Back in October 2011, Hernan Perez got chewed out by his boss. We've all been there. But Perez, whose workplace was in the midst of a tense unionization campaign, escalated things during his next break by publishing a Facebook post dedicated to his boss:
"Bob is such a NASTY MOTHER FUCKER don’t know how to talk to people!!!!!! Fuck his mother and his entire fucking family!!!! What a LOSER!!!! Vote YES for the UNION!!!!!!!," the post read.
Three days later, after the post came to management's attention, Perez took it down. A little over a week later, following an investigation, he was fired. He'd worked at the company for 13 years.
But on Friday, a federal appeals court ruled Perez, like all workers, has the right to call his boss a nasty motherfucker — at least when such speech is part of legally protected statements involving union activity.
"We note, however, that Perez’s conduct sits at the outer‐bounds of protected, union‐related comments," the judges wrote.
Pier Sixty, his employer, did not respond to a request for comment Monday.
The post, now more than a half-decade old, was published two days before Pier Sixty employees voted to unionize in an Oct. 27, 2011, election. Perez knew that his Facebook friends, including 10 coworkers, would be able to see the post, although he may not have known it was also publicly accessible.
Because Perez's comments involved union activity, they had the protection of the National Labor Relations Act, the court ruled. The act covers most union-related speech, unless it crosses an ambiguously drawn line into territory so "opprobrious" (Oxford English Dictionary: "expressing scorn or criticism") that it loses protection. That wasn't the case this time, the judges ruled.
The decision draws on guidance from the National Labor Relations Board's General Counsel, which "limited employers' ability to issue rules regarding use of social media, even where employees were posting public criticisms of their employers and workplace."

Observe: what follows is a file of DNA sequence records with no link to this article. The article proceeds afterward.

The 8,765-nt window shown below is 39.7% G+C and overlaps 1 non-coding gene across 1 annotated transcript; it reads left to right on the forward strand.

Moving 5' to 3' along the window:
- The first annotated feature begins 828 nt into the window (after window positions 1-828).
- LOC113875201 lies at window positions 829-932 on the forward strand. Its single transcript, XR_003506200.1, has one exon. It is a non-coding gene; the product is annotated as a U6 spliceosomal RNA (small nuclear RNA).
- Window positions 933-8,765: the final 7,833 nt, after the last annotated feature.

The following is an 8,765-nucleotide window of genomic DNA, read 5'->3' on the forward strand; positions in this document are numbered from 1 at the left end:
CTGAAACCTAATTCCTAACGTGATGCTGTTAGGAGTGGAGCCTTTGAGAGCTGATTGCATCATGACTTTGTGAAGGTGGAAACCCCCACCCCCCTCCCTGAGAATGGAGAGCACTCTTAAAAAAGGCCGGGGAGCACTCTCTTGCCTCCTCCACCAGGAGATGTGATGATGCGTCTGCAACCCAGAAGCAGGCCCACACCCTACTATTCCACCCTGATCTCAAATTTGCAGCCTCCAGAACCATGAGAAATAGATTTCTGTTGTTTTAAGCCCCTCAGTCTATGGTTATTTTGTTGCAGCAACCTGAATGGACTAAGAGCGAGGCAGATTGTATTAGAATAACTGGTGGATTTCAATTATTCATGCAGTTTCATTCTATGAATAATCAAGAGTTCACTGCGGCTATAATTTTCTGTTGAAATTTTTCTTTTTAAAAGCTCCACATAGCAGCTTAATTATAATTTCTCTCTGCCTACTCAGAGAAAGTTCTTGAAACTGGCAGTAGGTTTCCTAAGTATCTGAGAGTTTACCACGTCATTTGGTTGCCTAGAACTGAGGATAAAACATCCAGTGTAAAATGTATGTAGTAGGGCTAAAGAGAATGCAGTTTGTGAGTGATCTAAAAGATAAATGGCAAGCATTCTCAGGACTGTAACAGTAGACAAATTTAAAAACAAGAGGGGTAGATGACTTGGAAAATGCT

Since the Facebook post explicitly protested behaviour by management and exhorted employees to “Vote YES for the UNION,” the board could "reasonably determine that Perez’s outburst was not an idiosyncratic reaction to a manager’s
request but part of a tense debate over managerial mistreatment in the period before the representation election," the court ruled.
The ruling also noted that Pier Sixty consistently tolerated bad language among its
workers and "had not previously disciplined employees for widespread profanity in the workplace, including the words 'fuck' and 'motherfucker,' among other expletives."
Pier Sixty had only issued five written warnings to employees for bad language in the six years prior to when Perez was fired, and there was no evidence the company had ever fired someone merely for their swearing.
Employees also testified that managers cursed at employees on a daily basis — including screaming phrases such as “What the fuck are you doing?,” “motherfucker,” and “Are you guys fucking stupid?”
"Under the circumstances presented here, it is striking that Perez—who had been a server at Pier Sixty for thirteen years—was fired for profanities two days before the Union election when no employee had ever before been sanctioned (much less fired) for profanity," the decision read.
Finally, the court ruled that the “location” of Perez’s comments was Facebook, an online forum that is "a key medium of communication among coworkers and a tool for organization in the modern era."